Finally, the established practice of routinely recording birth outcomes across all Scottish Maternity Units (ISD SMR 02) also allowed access to good quality data. The SMR02 is regularly updated reducing the burden on participating Units to provide outcomes specifically for this trial at each time-period and therefore the risk of incomplete data, facilitating the implementation of a SW-RCT.

Details of the study design are presented in Fig. 1. The study has one control period (step 0) during which none of the Units receives training, three intervention (steps 1–3) and two follow-up (step 5) periods, each lasting 6 months. This duration allows all 12 Units to receive their training (see section on intervention) within 12 months, keeping each step short to reduce contamination between trained and untrained Units (rotation of trained staff between Units) but also to remain within the funding and time constraints while allowing for follow-up periods. Based on previous experience [16, 26] it was anticipated that Units would be able to train all of their staff within one year of commencing their local training. Four Maternity Units are randomised to each intervention step, i.e. the intervention is rolled-out sequentially to the Units in groups of four.
Fig. 1

Stepped wedge-design of the THISTLE study

Study duration

The study commenced in March 2014 (training of the first 4 participating Maternity Unit trainers), with step 1 starting on 1st of April 2014 and step 5 finishing the 30th of September 2016. It was unnecessary to begin the study with the control period factored in (Fig. 1) as the use of historical, routinely collected data from the ISD will allow to retrospectively access information on each birth from 2000 onwards. Further details of the study timeline are provided in Fig. 2.
Fig. 2

SPIRIT flow diagram for the Thistle study, a stepped-wedge clustered randomised controlled superiority trial

Participants

Settings

The study is being conducted across the NHS Scotland Maternity Units. Eligible Scottish Units were identified have been invited to participate through the Scottish Committee Royal College of Obstetricians and Gynaecologists.

Inclusion criteria

The study population consists of the 15 Scottish Maternity Units with >900 births per year. Participating Units that have not previously undertaken PROMPT training (n = 12) have been randomised and will be part of the main analysis.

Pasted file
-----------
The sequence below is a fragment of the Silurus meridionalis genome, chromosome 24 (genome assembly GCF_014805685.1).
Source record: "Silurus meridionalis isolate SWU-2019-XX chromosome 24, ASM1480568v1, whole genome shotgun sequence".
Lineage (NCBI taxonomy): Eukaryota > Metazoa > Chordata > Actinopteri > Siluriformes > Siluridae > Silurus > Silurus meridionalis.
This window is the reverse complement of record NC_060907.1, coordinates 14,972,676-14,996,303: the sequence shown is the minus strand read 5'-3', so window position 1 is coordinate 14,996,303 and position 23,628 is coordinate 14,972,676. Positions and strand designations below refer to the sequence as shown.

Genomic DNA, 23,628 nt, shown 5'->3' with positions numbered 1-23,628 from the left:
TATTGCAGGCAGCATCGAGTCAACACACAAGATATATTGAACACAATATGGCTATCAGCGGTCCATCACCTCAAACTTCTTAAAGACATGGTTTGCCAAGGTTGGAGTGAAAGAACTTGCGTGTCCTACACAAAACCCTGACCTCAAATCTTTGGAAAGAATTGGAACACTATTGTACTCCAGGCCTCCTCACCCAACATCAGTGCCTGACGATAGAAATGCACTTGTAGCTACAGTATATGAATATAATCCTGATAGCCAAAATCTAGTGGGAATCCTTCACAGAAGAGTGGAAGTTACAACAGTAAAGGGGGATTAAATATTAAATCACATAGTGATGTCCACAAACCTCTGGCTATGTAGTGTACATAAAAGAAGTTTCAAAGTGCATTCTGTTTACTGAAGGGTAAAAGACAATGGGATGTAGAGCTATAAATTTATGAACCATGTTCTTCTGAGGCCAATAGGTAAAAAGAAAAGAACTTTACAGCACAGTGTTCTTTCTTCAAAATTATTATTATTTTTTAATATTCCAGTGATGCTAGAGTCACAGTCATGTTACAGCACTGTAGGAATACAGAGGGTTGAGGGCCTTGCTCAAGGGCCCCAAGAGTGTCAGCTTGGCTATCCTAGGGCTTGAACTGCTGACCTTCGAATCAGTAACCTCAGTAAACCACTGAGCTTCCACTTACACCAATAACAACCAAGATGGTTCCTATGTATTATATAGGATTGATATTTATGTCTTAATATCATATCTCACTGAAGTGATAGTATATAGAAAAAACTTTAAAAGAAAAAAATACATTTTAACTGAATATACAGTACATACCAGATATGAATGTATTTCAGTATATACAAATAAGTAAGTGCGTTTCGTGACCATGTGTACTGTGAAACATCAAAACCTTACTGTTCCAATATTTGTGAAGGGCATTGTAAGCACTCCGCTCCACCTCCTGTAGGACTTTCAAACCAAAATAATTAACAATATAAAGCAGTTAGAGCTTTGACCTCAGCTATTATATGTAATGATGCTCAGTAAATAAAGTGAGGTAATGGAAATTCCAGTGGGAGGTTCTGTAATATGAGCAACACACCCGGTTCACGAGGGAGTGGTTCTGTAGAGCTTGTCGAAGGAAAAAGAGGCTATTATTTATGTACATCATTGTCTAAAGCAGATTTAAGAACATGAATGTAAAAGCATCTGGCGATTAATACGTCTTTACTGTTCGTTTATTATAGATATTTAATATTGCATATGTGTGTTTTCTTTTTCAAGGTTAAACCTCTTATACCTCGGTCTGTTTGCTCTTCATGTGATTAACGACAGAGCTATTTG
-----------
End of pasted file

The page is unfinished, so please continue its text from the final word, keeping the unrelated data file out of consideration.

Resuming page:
The three Units that have already undertaken PROMPT training will not be randomised but will be included in complementary analyses. Their inclusion will allow us to assess the intervention effect at a national scale, whilst giving us insight into the long-term sustainability of the intervention effect. The primary outcome will be derived for each of the 15 Maternity Units.

Exclusion criteria

Scottish Maternity Units or Midwifery Units with <900 births per year are ineligible for recruitment.

Intervention

Intervention to be evaluated

The intervention is the 2 day PROMPT Train the Trainers (T3) programme. It includes a demonstration PROMPT course, a Train-The-Trainers (T3) day and the local use of the PROMPT Course-in-a-box (Second Edition) [27, 28]. The Train-The-Trainers (T3) day includes lectures and workshops for electronic foetal monitoring and simulated emergency scenarios that instruct in-house trainers in how to set up training in their own Unit. The Implementation package has been available since January 2008 and provides tools and guidance to Maternity Units on how to implement annual, multi-professional, intrapartum emergencies training by ‘in-house’ trainers for all maternity workers in their own Units.

Each Maternity Unit participating in the THISTLE Study has been requested to identify four multi-professional in-house trainers (a team comprising 2 x Midwives, 1 x obstetrician and 1 x anaesthetist), who were then invited to attend the two-day T3 programme at The Scottish Clinical Simulation Centre in Larbert, before the start of their allocated step (March 2014 for Units allocated to step1, July 2014 for those allocated to step 2 and November 2014 for those allocated to step 3).

Each local multi-professional team is provided with a PROMPT Course-in-a-box (Second Edition) containing course materials and information for the implementation of training [27, 28]: Trainers Manual, Course Manual and a DVD which includes tutorials, clinical and team work checklists, clinical algorithms and demonstration videos. The local training teams will be provided with telephone/email assistance as well as practical advice and support regarding setting up their local training.